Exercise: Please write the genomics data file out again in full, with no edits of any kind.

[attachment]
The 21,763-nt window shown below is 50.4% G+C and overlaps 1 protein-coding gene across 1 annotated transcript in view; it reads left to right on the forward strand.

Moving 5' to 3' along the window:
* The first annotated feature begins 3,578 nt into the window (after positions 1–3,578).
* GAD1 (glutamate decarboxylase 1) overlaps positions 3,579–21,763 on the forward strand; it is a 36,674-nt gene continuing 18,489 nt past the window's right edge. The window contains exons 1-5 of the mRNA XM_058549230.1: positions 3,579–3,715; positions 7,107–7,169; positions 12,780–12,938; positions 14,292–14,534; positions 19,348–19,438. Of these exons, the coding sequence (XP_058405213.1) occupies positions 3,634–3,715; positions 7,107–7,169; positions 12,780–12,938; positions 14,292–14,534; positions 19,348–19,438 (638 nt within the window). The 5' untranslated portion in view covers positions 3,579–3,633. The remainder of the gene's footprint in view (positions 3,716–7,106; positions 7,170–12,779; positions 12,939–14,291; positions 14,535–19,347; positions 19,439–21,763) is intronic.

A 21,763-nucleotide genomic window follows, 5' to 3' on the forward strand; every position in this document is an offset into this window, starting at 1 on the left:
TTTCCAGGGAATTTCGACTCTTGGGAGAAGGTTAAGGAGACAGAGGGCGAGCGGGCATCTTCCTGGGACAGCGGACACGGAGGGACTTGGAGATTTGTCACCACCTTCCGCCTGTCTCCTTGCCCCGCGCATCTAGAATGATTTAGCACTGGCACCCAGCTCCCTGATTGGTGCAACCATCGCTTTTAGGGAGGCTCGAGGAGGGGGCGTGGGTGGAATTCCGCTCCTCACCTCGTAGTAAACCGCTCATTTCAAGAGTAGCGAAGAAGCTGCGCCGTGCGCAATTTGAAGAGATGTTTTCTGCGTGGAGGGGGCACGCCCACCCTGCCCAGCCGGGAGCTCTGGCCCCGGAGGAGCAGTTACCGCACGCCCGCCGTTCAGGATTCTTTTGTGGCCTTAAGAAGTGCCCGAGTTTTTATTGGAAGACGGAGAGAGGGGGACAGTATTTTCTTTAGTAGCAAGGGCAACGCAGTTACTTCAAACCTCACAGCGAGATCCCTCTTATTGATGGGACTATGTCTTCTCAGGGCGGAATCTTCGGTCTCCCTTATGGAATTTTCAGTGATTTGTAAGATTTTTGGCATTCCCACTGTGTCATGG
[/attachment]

The 21,763-nt window shown below is 50.4% G+C and overlaps 1 protein-coding gene across 1 annotated transcript in view; it reads left to right on the forward strand.

Moving 5' to 3' along the window:
* The first annotated feature begins 3,578 nt into the window (after positions 1–3,578).
* GAD1 (glutamate decarboxylase 1) overlaps positions 3,579–21,763 on the forward strand; it is a 36,674-nt gene continuing 18,489 nt past the window's right edge. The window contains exons 1-5 of the mRNA XM_058549230.1: positions 3,579–3,715; positions 7,107–7,169; positions 12,780–12,938; positions 14,292–14,534; positions 19,348–19,438. Of these exons, the coding sequence (XP_058405213.1) occupies positions 3,634–3,715; positions 7,107–7,169; positions 12,780–12,938; positions 14,292–14,534; positions 19,348–19,438 (638 nt within the window). The 5' untranslated portion in view covers positions 3,579–3,633. The remainder of the gene's footprint in view (positions 3,716–7,106; positions 7,170–12,779; positions 12,939–14,291; positions 14,535–19,347; positions 19,439–21,763) is intronic.

A 21,763-nucleotide genomic window follows, 5' to 3' on the forward strand; every position in this document is an offset into this window, starting at 1 on the left:
TTTCCAGGGAATTTCGACTCTTGGGAGAAGGTTAAGGAGACAGAGGGCGAGCGGGCATCTTCCTGGGACAGCGGACACGGAGGGACTTGGAGATTTGTCACCACCTTCCGCCTGTCTCCTTGCCCCGCGCATCTAGAATGATTTAGCACTGGCACCCAGCTCCCTGATTGGTGCAACCATCGCTTTTAGGGAGGCTCGAGGAGGGGGCGTGGGTGGAATTCCGCTCCTCACCTCGTAGTAAACCGCTCATTTCAAGAGTAGCGAAGAAGCTGCGCCGTGCGCAATTTGAAGAGATGTTTTCTGCGTGGAGGGGGCACGCCCACCCTGCCCAGCCGGGAGCTCTGGCCCCGGAGGAGCAGTTACCGCACGCCCGCCGTTCAGGATTCTTTTGTGGCCTTAAGAAGTGCCCGAGTTTTTATTGGAAGACGGAGAGAGGGGGACAGTATTTTCTTTAGTAGCAAGGGCAACGCAGTTACTTCAAACCTCACAGCGAGATCCCTCTTATTGATGGGACTATGTCTTCTCAGGGCGGAATCTTCGGTCTCCCTTATGGAATTTTCAGTGATTTGTAAGATTTTTGGCATTCCCACTGTGTCATGG